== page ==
Today’s final leg of this first stage of the Thames Path was 14 miles from The Rose Revived at Newbridge to Oxford Railway Station. It starts with the isolation and wide open spaces of the Oxfordshire countryside and finishes with the hustle and bustle of Oxford itself.
The weather was – yet again – glorious. It was signalled by a mist rolling down the Thames as I got up.
The path today hugged the river – apart from a 2 mile diversion around Babcock Hythe seemingly to avoid a caravan park. This made the stretch after the diversion in particular quite convoluted, as the river wound back and forth. It was possible to take some short cuts avoiding the bends, but this defeated the object for me.
The stretch was characterised by open meadows, bridges and locks. Indeed just after setting off you encounter a huge field managed by Natural England in order to encourage ground nesting birds. It is in this field that one of the Thames strange “right of way” bridges appears; there are several between Lechlade and Oxford.
The first today was Hart’s Weir footbridge. Like all the others this was built in order to preserve ancient river crossings when many of the flood weirs were removed in this area.
This stretch also has five locks managed by the Environment Agency, and yet again are all beautifully looked after. Northmoor, Pinkhill, Eynesham, Kings and Godstow Locks. Each have their own automatic weir to control the water flow along the Thames.
About three miles from Newbridge you come to Babcock Hythe and its pub The Ferryman.
You might be forgiven for asking where the ferry is. There is no ferry, and so no ferryman. Whilst the Romans’ built a ford, and there was a ferry for 1000 year, it is no more.
Just before Eynsham Lock is Swinford Bridge, one of two local private toll bridges, with its own Act of Parliament. This was built by the Earl of Abingdon in 1770, and while pedestrian can cross for free, the traffic backs up as drivers search frantically for that 5p piece to pay the toll.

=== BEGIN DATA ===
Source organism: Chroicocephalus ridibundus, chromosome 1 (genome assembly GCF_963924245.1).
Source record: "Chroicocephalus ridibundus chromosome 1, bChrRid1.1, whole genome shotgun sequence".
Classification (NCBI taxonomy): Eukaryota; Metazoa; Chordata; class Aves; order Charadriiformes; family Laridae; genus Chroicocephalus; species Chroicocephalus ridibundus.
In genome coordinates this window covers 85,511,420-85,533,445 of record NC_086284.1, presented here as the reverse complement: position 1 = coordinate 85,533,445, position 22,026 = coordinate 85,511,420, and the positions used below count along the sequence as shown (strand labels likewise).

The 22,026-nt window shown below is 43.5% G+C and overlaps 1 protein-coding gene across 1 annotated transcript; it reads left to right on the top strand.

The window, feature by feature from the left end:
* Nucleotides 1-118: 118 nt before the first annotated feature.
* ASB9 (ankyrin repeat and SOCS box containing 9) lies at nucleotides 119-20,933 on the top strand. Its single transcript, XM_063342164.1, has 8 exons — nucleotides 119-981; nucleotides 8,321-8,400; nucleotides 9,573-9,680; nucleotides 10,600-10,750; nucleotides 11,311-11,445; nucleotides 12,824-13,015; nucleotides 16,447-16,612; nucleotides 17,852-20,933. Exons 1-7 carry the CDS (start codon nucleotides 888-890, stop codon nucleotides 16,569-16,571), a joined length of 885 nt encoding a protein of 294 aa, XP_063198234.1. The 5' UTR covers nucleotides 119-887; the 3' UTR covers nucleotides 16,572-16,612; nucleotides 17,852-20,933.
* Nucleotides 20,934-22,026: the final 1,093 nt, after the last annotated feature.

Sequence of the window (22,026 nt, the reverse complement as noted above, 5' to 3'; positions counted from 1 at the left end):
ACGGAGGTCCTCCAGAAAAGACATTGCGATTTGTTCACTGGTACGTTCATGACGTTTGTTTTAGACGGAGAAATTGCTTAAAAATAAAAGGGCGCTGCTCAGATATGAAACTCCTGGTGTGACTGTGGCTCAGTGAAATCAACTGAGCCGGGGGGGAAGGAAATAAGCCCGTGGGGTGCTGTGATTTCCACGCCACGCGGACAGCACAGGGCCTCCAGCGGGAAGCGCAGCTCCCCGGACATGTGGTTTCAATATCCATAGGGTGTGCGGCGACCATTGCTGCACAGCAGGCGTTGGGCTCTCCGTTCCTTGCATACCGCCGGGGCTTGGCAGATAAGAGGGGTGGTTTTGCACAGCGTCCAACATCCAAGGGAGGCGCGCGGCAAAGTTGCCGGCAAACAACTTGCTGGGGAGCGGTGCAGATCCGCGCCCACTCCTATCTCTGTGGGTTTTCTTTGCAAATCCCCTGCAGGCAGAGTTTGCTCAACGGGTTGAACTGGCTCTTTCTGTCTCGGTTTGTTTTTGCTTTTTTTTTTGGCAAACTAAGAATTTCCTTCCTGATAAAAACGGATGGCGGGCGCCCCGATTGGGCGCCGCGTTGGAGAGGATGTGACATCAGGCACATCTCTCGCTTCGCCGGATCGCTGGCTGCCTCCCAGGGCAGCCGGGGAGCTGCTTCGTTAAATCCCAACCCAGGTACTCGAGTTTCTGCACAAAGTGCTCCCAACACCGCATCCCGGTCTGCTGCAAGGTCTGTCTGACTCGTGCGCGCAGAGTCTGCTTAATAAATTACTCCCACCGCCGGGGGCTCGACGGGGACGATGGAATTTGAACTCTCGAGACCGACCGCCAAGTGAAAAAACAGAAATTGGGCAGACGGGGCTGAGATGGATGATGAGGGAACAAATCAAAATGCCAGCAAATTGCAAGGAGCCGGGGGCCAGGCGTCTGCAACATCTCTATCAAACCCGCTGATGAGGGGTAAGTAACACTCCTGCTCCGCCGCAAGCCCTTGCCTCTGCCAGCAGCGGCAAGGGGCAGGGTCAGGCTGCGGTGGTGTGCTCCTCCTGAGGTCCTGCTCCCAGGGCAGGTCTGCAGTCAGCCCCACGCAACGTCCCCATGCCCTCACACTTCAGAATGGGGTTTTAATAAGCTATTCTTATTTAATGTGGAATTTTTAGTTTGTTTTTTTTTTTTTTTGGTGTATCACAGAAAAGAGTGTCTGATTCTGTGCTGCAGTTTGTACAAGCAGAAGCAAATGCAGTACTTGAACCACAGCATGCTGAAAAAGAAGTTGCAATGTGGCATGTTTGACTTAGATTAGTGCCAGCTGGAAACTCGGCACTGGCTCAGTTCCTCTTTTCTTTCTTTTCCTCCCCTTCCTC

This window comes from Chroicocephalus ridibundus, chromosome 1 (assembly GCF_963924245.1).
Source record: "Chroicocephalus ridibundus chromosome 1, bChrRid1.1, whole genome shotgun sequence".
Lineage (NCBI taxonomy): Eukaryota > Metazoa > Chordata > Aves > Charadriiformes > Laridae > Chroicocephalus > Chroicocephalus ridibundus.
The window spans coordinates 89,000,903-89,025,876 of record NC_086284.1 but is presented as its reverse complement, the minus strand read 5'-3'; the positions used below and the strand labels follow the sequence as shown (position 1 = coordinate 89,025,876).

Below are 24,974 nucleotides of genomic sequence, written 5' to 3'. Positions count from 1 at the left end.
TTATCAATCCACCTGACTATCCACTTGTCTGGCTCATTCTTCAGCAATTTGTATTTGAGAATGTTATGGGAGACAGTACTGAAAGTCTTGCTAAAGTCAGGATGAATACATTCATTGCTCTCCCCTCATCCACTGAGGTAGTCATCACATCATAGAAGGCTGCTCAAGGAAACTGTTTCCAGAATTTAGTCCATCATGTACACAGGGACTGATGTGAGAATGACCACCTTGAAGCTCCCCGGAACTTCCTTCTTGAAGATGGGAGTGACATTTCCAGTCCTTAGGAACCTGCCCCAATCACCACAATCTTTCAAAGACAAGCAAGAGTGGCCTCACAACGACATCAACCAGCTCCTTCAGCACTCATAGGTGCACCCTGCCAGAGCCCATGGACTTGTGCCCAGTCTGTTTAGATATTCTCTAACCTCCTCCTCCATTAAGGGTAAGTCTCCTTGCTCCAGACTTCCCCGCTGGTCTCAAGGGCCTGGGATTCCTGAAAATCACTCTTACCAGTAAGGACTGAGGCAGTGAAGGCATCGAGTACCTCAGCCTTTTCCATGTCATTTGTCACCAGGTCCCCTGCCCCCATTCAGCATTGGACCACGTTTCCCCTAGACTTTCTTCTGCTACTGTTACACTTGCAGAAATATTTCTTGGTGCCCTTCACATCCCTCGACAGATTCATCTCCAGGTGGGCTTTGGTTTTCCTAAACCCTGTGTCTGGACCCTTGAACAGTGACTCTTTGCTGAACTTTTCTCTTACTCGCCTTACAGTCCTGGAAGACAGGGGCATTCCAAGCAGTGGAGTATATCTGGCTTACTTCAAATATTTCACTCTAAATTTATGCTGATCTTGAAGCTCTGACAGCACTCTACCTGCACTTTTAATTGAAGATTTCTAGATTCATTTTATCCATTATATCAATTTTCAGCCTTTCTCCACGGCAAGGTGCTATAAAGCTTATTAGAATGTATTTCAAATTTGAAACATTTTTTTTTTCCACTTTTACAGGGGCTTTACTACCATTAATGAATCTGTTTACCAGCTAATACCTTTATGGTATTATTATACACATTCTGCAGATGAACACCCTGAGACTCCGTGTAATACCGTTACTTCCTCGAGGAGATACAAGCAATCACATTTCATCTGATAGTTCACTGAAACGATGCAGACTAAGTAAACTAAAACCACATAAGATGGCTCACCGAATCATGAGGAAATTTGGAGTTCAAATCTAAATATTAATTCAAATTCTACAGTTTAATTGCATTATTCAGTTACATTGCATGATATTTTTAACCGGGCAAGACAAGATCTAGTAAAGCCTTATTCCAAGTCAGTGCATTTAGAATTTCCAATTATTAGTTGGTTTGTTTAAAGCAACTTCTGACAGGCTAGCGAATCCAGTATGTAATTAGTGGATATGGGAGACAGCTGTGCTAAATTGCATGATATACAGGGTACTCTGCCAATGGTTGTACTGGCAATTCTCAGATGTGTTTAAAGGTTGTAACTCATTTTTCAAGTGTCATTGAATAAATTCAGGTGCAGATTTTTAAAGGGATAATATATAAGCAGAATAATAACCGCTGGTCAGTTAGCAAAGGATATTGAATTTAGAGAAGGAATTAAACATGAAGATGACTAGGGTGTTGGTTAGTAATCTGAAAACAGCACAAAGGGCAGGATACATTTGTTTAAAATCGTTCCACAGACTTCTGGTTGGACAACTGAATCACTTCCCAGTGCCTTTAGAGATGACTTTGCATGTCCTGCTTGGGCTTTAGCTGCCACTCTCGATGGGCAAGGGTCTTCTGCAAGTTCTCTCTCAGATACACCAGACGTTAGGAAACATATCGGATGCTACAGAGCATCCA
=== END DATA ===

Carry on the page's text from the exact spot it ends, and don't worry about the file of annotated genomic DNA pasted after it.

The next three miles and things begin to change as Eynsford Lock give way to Wytham Great Wood. This is a 600 acre woodland given to Oxford University in the 1940s. The wood comes right down to the waters edge and is a delight especially after so many miles of meadow.
After leaving the wood you are placed again in pastoral beauty as you pass the River Evenlode, one of the tributaries of the Thames. and work your way to the penultimate lock on this section – King’s Lock.
Half a mile further on and we reach 50 miles from the source and a further bridge – this time the A34 Oxford Bypass,
At this point it is tempting to think you are nearly there, but you are still three miles from Osney Bridge. Just beyond the flyover is the final lock on this stage – Godstow lock, and just beyond, the ruins of Godstow Abbey. (See here). This was apparently built around 1100 but was dissolved by Henry VIII.
From Britain Expess: “The abbey itself was given to Henry VIII’s physician, George Owen. Owen tore down the abbey church and built a mansion called Godstow House from the abbey ruins. In 1645 Godstow House was badly damaged in the Civil War, and stone from the site was robbed for local buildings. The site passed to the Earl of Abingdon in 1702, and stayed in part of the Abingdon estates until 1902. In 1924 it was given to Oxford University in trust for the nation.”
Passing Godstow Abbey the far bank becomes a wide open meadow – Port Meadow. This common grazing land was given to the people of Oxford by William the Conqueror for their help in defending against marauding Danes. It has remained untouched since.
As Port Meadow comes to an end, the path enters Bossoms Boatyard and crosses the Rainbow Bridge also called Medley Bridge.
This takes us onto Fiddlers Island, a delightful strip of land with the Thames on the right and an area of wetland on the left, at the end of which is a small bridge over the Oxford Canal. This final part leads along a row of cottages, and eventually onto the Osney Bridge.
As you step off Osney Bridge, you enter now a different world. Having spent four days in peace and virtual isolation, you became surrounded by … people and traffic.